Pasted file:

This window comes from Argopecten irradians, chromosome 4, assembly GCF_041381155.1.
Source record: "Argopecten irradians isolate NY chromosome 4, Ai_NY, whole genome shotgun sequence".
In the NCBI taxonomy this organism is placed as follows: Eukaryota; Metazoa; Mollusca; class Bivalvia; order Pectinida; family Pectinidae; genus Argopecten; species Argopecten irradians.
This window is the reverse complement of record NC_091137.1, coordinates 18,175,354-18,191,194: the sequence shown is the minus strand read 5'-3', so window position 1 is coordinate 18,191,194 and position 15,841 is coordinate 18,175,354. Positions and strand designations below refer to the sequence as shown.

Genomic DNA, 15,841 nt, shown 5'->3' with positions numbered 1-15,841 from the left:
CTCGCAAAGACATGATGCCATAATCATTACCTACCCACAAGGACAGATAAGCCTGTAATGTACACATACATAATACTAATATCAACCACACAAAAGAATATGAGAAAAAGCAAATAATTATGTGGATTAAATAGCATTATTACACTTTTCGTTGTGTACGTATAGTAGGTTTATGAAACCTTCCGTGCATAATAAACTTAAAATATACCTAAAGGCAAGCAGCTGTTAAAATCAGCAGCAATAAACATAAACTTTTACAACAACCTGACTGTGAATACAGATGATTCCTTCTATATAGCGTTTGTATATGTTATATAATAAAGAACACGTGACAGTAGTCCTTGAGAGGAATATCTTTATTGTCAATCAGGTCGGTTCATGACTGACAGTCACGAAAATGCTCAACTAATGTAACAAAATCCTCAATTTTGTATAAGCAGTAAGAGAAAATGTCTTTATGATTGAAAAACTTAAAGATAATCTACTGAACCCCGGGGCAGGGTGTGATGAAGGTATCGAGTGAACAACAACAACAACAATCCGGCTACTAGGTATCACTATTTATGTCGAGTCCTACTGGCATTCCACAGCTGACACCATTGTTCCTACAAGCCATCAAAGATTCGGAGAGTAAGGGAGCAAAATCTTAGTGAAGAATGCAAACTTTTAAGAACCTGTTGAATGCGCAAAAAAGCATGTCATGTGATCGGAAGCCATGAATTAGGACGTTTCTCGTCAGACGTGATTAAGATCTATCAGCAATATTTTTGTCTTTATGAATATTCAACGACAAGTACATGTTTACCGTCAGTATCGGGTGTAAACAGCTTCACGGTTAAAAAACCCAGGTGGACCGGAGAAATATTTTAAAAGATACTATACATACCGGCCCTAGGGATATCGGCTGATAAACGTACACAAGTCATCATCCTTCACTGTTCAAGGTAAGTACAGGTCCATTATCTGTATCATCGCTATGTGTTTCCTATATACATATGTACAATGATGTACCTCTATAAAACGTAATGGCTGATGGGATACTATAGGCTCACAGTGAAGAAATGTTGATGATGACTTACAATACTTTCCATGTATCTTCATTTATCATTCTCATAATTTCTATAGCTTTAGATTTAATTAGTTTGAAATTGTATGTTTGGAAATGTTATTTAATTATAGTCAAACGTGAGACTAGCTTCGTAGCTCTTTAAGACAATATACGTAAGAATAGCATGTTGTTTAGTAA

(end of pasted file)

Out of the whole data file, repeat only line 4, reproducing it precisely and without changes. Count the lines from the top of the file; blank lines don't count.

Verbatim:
This window is the reverse complement of record NC_091137.1, coordinates 18,175,354-18,191,194: the sequence shown is the minus strand read 5'-3', so window position 1 is coordinate 18,191,194 and position 15,841 is coordinate 18,175,354. Positions and strand designations below refer to the sequence as shown.